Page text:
Coronavirus: Why test results from UD Arena COVID-19 site aren’t reported

Why test results from UD Arena COVID-19 site aren’t reported

As local and state officials have been working to collect data on who has tested positive for coronavirus or COVID-19, the data is being collected in a variety of ways.

During daily briefings, Dr. Amy Acton, Ohio Department of Health director, has talked about the difficulty of collecting all the information quickly and accurately as counties and hospitals may use a variety of ways to report to the state.

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In Dayton, a large testing effort has been set up outside University of Dayton Arena, led by Premier Health.

Officials have been able to report to the media each day on how many people were tested for the flu, how many were positive, and how many were tested for the coronavirus.

Officials have not been able to report on how many positive coronavirus tests there have been.

Unlike flu tests, which can come back in 15 minutes, coronavirus tests are not as immediate. People tested at the arena find out later if their test was positive. Sharon Howard, director of site communications for Premier Health, told News Center 7.

“All test results go to the ordering physician; if a positive COVID-19 result, that information will go to both the ordering physician and the Ohio Department of Health.”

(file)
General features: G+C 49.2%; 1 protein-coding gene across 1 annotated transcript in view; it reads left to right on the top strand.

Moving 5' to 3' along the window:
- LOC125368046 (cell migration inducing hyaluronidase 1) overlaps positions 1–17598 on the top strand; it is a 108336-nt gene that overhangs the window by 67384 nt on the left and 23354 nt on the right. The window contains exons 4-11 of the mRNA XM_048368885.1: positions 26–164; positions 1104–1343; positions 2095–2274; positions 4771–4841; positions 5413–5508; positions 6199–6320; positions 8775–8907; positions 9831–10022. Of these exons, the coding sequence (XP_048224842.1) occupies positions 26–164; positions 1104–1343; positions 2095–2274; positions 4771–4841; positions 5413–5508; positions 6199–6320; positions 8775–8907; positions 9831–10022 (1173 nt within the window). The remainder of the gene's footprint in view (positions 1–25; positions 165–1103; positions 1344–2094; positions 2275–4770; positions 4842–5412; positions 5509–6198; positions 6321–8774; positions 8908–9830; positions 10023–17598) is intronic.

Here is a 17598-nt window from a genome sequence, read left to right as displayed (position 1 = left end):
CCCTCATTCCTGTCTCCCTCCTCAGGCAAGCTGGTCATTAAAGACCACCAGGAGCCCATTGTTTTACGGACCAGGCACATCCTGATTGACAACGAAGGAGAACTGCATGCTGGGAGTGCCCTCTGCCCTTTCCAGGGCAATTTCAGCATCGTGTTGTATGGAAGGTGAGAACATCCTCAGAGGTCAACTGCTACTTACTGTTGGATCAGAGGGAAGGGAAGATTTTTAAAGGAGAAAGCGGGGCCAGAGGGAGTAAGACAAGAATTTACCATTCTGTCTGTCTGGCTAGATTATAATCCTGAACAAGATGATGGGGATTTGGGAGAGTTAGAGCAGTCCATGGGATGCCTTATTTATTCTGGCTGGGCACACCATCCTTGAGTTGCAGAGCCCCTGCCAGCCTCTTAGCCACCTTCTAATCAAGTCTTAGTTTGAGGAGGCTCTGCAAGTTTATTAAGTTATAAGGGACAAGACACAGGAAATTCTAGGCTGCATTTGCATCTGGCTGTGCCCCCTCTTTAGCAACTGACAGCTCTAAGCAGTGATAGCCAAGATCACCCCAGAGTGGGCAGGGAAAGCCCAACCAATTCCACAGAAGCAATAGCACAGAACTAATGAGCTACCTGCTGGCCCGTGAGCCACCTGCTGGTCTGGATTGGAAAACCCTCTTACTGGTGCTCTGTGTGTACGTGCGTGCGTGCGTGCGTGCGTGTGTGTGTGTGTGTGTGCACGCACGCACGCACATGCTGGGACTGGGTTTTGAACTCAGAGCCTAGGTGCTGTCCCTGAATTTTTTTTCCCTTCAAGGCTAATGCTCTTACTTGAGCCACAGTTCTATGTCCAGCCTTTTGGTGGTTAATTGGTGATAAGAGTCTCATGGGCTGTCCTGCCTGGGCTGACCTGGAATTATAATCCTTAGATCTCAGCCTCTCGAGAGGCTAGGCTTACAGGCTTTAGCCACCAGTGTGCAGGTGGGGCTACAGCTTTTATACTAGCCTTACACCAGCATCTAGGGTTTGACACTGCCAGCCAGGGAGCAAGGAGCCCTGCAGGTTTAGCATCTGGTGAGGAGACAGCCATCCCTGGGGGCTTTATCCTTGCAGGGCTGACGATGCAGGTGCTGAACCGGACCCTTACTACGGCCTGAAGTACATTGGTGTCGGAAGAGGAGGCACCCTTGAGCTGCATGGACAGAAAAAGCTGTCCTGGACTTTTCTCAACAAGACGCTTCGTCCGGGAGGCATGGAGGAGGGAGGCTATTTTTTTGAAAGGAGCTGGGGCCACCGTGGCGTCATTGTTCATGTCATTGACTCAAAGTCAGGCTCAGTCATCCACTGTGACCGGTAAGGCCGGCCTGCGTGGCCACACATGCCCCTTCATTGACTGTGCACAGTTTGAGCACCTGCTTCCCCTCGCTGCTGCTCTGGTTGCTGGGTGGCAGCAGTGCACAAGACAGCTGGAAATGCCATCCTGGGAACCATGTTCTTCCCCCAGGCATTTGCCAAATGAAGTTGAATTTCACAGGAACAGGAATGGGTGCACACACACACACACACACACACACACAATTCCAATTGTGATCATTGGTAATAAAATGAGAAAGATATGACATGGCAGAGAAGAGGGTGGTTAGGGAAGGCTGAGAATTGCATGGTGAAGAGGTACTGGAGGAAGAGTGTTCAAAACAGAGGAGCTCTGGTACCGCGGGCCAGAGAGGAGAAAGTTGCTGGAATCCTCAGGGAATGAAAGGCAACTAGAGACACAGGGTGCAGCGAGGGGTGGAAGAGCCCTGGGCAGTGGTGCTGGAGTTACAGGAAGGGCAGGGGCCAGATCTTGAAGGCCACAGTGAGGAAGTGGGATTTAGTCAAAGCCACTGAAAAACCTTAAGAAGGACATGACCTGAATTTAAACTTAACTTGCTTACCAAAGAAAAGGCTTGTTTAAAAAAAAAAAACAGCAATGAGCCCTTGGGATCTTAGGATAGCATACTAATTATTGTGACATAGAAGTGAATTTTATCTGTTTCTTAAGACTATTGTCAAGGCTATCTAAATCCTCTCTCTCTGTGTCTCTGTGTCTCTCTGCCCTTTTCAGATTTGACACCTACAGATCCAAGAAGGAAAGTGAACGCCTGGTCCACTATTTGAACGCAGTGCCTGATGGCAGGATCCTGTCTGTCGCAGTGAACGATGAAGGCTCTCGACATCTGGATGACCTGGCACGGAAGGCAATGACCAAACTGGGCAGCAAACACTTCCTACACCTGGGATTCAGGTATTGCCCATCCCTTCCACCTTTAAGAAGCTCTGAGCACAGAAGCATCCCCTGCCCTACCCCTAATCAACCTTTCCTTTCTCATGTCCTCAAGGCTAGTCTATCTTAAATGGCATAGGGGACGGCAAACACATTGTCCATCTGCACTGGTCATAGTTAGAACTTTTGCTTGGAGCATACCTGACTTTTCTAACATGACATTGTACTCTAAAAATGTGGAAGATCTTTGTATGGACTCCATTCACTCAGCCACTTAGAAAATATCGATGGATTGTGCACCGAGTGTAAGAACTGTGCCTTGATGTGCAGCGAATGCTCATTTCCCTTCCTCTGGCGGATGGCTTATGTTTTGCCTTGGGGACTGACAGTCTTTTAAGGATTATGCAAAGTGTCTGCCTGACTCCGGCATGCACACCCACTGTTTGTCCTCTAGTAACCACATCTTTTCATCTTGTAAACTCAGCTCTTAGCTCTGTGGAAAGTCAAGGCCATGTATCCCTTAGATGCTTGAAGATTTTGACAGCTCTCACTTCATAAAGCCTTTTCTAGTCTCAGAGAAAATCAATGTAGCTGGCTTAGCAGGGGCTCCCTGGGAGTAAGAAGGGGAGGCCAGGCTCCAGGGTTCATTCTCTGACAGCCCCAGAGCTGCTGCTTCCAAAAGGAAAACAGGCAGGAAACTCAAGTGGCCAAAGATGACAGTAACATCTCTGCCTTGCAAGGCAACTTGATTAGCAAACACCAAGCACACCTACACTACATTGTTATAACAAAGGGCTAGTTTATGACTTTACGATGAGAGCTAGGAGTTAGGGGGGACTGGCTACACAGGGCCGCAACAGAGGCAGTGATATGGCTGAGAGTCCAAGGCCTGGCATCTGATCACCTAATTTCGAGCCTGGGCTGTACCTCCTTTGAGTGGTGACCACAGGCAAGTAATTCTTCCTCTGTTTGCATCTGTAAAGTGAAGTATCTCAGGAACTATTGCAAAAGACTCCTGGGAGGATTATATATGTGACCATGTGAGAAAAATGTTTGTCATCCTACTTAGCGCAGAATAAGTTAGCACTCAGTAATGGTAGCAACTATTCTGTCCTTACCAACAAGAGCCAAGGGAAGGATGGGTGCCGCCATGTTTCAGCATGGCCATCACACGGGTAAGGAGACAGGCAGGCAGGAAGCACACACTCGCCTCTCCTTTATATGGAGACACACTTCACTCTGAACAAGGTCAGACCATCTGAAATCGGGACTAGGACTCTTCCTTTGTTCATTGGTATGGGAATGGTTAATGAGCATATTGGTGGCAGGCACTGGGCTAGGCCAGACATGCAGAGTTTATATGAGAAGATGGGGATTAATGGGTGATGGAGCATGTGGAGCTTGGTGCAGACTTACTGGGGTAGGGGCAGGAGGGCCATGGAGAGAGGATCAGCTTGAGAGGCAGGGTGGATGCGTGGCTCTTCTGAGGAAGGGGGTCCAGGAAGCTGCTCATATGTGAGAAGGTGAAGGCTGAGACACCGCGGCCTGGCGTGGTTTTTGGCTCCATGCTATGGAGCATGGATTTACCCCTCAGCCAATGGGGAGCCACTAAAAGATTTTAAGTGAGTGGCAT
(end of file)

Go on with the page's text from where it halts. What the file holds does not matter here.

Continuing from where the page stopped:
Dr. Acton has said the collection of those tests take time and may not be immediately reflected in state data.

Tuesday, 80 flu tests were administered at the arena location, with 9 positive flu tests, Premier officials said, while 105 COVID-19 tests were administered.

Nearly 1,400 COVID-19 tests have been administered since the collection site outside the arena opened March 17, Premier officials said.

The testing site at the arena was set up because health experts want people with respiratory ailments out of emergency rooms and doctors’ offices, if possible, to help slow the spread of coronavirus. A physician’s order is required in order to be tested at the arena location.

Officials recommend people use phone calls and e-visits to physicians as a first step to receive treatment.

If you suspect you may have symptoms of coronavirus, you can ask questions of the Ohio Department of Health Hotline at 1-833-427-5634.

Beginning Wednesday, the testing site at the arena will be operated from 10 a.m. to 4 p.m. in the parking lot at 1801 Edwin C. Moses Blvd.

  • Premier Health's Premier Virtual Care is available 24/7.
  • Kettering patients can set up virtual visits through MyChart.
  • Reid Health has set up free COVID-19 screenings through the Reid HealthNOW urgent care app.